Mary and her sisters dropped serviceable, if not elegant, curtsies in return.
    But Lord Lotharian held his bow.
    Confused, the Royle sisters exchanged glances. Then, not knowing what else to do, they obligingly curtsied again.
    Still, the old man didn’t move and surprisingly continued to honor them.
    Elizabeth stepped slightly behind Mary and whispered in her ear. “I believe he means for us to curtsy lower, as must be proper in London society. Do try harder this time, Mary, or we may be curtsying all afternoon.”
    “Very well.” Mary nodded to her sisters, and the three lowered their heads and dropped the deepest curtsies of their lives.
    When they rose, Lord Lotharian still had not moved, but he was snapping his fingers madly now. “Good heavens, Lilywhite, a hand-a hand, if you will!”
    “Do apologize, old man. Hadn’t realized your situation.” Lilywhite, a good head shorter than Lotharian, hurried to the lord’s side and bent to heave his shoulder into his friend’s armpit. He helped him straighten and stand. “Good bow though, Lotharian. Best you’ve achieved in years.”
    Lord Lotharian grinned. “Do you really think so?”
    “Oh, without question.”
    “Wasn’t a proper bow.” The third man, who wore an absurd auburn wig upon his head, tilted a bulbed glass of brandy to his lips.
    Lord Lotharian grimaced. “What do you mean, Gallantine? I thought my bow was more than proper-it was…magnificent.”
    “Hardly. Half of a truly magnificently crafted bow is sweeping upright again. Observe.” With that, the wigged gentleman bowed gracefully to the Royle sisters. Then, with hardly any popping or crackling of bones, he drew up again and clicked his heels together in triumph. “That, gentlemen, is a proper bow.”
    For the fourth time, because it was the correct response to Gallantine’s bow, the Royle sisters curtsied.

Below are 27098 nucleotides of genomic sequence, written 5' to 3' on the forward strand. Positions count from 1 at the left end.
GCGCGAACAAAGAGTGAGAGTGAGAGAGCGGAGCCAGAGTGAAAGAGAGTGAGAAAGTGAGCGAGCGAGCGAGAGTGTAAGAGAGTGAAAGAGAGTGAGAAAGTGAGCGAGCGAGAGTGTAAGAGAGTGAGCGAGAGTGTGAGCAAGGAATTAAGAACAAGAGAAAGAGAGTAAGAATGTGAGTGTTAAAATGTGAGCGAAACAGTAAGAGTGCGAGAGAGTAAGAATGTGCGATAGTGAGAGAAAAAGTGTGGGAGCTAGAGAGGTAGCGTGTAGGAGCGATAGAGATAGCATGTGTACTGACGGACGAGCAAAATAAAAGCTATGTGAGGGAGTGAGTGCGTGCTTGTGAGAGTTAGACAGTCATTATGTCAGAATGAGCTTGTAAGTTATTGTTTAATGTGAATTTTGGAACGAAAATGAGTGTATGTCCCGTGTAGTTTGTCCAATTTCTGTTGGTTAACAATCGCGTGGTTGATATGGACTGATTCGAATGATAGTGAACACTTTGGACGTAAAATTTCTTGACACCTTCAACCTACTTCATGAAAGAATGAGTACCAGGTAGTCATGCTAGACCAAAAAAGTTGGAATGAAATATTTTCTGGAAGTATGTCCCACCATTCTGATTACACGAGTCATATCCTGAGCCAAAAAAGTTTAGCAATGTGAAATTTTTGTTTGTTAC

Then, they curtsied twice more for propriety’s sake when Sir Lumley Lilywhite and the Chancey Chumley, Viscount Gallantine introduced themselves.
    To Mary’s way of thinking, it was now time to finish their mission. “My dear gentlemen, my sisters and I are standing in what I believe to be a private gentleman’s club-a rakes’ club.
    Mary straightened her spine and continued, “Despite our entering through Lady Upperton’s home, which for some reason looks to be a mirror image of this club, I am sure you realize that our presence in the club is quite unseemly, as we are unmarried young women.” Mary pursed her lips, as she’d seen Anne do so many times before when wishing to impart the seriousness of any given situation.
    “Therefore, I wonder if you might share with us the meaning of your rather cryptic missive so that we may depart as soon as possible and protect our family name. We have brought along the key, as you requested.” Mary nudged Elizabeth, who wore the key on a blue satin ribbon around her neck.
    “Yes, we are keen to learn its dual purpose. But, before we do, sir, might I ask your opinion?” Elizabeth asked as she stepped toward Gallantine. “Was my curtsy properly executed?”
    When the gentleman merely stared at her, she stammered on. “I-I do wish to know. We were raised in the country and I believe largely unschooled in the ways of polite society.”
    Lord Lotharian laughed and answered in Gallantine’s stead. “Your curtsy-curtsies, rather-were splendid, my dear. And I seriously doubt your social schooling was lacking in any way, because your father traveled in the most select circles of London’s Quality.”